I don’t know why being stranded on the side of the road scares people. I have been stuck roadside more times than I can count in the past three months. More than I have in my entire 30 years of living. And I’ve met some of the most wonderful people in the world that way.

In the morning, a driver stopped and offered his help. He gave me a ride to the next town (Cookeville, TN), and dropped me off at the McDonalds so I could get some breakfast and formulate a game plan. I called my friend Catch for a morale boost, he’s often got my spiritual back when I’m too in my head about things.

I told him about my predicament behind a grin and a chuckle, and he said, “You sound in high spirits for someone who’s engine caught fire.” And he was right… When you run out of paper towels right after washing your hands, or your pet urinates in the house again, or your roommates drank all your beer, or you lose your job and get evicted… These little annoyances come in all shapes and sizes, all the time.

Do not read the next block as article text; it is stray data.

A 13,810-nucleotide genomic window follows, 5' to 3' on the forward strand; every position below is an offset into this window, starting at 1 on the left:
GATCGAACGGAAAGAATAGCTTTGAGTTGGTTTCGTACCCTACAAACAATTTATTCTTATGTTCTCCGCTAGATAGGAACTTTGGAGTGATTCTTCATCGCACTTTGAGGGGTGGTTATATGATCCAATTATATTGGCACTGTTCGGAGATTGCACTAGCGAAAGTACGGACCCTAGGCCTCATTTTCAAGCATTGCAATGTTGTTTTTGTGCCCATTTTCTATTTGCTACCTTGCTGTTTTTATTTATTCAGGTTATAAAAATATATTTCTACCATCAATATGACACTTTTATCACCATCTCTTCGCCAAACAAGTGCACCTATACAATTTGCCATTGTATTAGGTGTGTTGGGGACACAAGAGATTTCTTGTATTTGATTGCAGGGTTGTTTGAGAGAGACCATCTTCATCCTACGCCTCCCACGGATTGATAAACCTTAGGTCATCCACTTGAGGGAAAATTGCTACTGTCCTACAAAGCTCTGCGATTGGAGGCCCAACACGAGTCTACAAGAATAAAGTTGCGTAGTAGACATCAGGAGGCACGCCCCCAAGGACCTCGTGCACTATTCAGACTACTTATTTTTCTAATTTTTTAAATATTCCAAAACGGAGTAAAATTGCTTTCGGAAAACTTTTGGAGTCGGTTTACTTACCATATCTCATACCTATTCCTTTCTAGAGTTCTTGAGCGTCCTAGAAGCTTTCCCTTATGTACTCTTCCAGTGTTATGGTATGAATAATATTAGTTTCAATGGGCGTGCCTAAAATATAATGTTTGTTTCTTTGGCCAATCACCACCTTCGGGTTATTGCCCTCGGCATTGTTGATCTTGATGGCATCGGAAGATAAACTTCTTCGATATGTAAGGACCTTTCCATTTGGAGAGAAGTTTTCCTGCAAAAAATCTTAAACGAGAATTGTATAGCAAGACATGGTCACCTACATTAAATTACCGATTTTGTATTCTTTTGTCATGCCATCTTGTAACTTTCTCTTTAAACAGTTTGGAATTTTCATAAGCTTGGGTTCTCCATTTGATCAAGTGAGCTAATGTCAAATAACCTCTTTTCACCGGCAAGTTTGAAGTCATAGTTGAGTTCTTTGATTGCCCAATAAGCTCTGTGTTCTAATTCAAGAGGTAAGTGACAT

The engine fire is just another one of those things to me. I don’t sweat the small stuff. And in the grand scheme of everything, the hole in my engine is tiny.

Hokey Pokey writes a blog post as he waits for the next tow.
Hokey Pokey writes a blog post as he waits for the next tow.

Somewhere between eating breakfast and taking a mile walk to the Walmart to get some supplies, I lost my wallet. I walked back and forth three times looking for it, but no luck. Yes, it sucks to lose your license (memorize your license number), and getting a new bank card replacement can be a pain (memorize your card number), but what I’m really missing is the polaroid photos of moments I will never get back.

The only way to get a VW to the desert…

Had I known two weeks ago what I know now, about an hour after I started writing this post, then I literally could have had towed my VW to the Nevada for free. Three words: Allstate Motor Club.

“I told you the only way to get a VW to the desert is to tow it,” said my would-be boss (had I of made it to Burning Man to work for him). And he was right. But I still believe there’s a reason why the VW Type 4 engine is still around. They were built to last, and they will outlast you if you take care of them.

I hate being told “not to come in” by an employer. It’s not just the disappointment in their tone of voice, it’s the self-disgust of someone who prides oneself on being punctual and meeting deadlines. Regardless of the circumstances surrounding my life, I want to accomplish what I say I’m going to accomplish.